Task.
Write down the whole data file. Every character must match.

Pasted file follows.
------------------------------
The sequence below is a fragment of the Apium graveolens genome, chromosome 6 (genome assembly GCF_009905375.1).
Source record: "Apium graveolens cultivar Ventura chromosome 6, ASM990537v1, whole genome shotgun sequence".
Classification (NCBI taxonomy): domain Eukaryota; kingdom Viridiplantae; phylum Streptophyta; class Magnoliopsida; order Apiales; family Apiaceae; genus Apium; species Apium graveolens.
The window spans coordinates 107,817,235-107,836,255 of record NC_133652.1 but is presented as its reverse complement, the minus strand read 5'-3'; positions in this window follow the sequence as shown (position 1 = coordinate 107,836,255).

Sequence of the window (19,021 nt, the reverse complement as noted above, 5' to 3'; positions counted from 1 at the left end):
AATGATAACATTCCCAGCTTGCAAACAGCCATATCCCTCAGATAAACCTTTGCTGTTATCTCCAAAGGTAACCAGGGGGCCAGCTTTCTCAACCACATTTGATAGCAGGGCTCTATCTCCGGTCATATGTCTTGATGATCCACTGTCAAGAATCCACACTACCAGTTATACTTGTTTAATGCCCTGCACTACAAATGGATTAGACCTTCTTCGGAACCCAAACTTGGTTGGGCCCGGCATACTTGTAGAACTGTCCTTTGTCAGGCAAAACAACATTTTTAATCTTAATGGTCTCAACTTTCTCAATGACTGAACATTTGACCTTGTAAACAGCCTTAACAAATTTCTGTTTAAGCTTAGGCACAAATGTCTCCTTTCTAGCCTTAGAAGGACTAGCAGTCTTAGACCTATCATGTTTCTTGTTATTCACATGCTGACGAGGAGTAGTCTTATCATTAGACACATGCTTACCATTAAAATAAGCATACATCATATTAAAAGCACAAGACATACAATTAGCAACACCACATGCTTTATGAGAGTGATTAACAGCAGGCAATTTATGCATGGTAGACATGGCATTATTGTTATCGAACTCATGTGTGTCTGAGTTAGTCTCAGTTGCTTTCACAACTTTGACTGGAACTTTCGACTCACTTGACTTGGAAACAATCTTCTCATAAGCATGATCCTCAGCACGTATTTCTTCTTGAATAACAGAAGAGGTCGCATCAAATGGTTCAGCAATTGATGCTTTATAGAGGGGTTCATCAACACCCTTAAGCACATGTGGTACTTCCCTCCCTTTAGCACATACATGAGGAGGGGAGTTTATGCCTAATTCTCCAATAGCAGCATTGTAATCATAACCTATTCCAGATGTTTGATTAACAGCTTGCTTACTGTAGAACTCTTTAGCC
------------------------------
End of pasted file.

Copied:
The sequence below is a fragment of the Apium graveolens genome, chromosome 6 (genome assembly GCF_009905375.1).
Source record: "Apium graveolens cultivar Ventura chromosome 6, ASM990537v1, whole genome shotgun sequence".
Classification (NCBI taxonomy): domain Eukaryota; kingdom Viridiplantae; phylum Streptophyta; class Magnoliopsida; order Apiales; family Apiaceae; genus Apium; species Apium graveolens.
The window spans coordinates 107,817,235-107,836,255 of record NC_133652.1 but is presented as its reverse complement, the minus strand read 5'-3'; positions in this window follow the sequence as shown (position 1 = coordinate 107,836,255).

Sequence of the window (19,021 nt, the reverse complement as noted above, 5' to 3'; positions counted from 1 at the left end):
AATGATAACATTCCCAGCTTGCAAACAGCCATATCCCTCAGATAAACCTTTGCTGTTATCTCCAAAGGTAACCAGGGGGCCAGCTTTCTCAACCACATTTGATAGCAGGGCTCTATCTCCGGTCATATGTCTTGATGATCCACTGTCAAGAATCCACACTACCAGTTATACTTGTTTAATGCCCTGCACTACAAATGGATTAGACCTTCTTCGGAACCCAAACTTGGTTGGGCCCGGCATACTTGTAGAACTGTCCTTTGTCAGGCAAAACAACATTTTTAATCTTAATGGTCTCAACTTTCTCAATGACTGAACATTTGACCTTGTAAACAGCCTTAACAAATTTCTGTTTAAGCTTAGGCACAAATGTCTCCTTTCTAGCCTTAGAAGGACTAGCAGTCTTAGACCTATCATGTTTCTTGTTATTCACATGCTGACGAGGAGTAGTCTTATCATTAGACACATGCTTACCATTAAAATAAGCATACATCATATTAAAAGCACAAGACATACAATTAGCAACACCACATGCTTTATGAGAGTGATTAACAGCAGGCAATTTATGCATGGTAGACATGGCATTATTGTTATCGAACTCATGTGTGTCTGAGTTAGTCTCAGTTGCTTTCACAACTTTGACTGGAACTTTCGACTCACTTGACTTGGAAACAATCTTCTCATAAGCATGATCCTCAGCACGTATTTCTTCTTGAATAACAGAAGAGGTCGCATCAAATGGTTCAGCAATTGATGCTTTATAGAGGGGTTCATCAACACCCTTAAGCACATGTGGTACTTCCCTCCCTTTAGCACATACATGAGGAGGGGAGTTTATGCCTAATTCTCCAATAGCAGCATTGTAATCATAACCTATTCCAGATGTTTGATTAACAGCTTGCTTACTGTAGAACTCTTTAGCC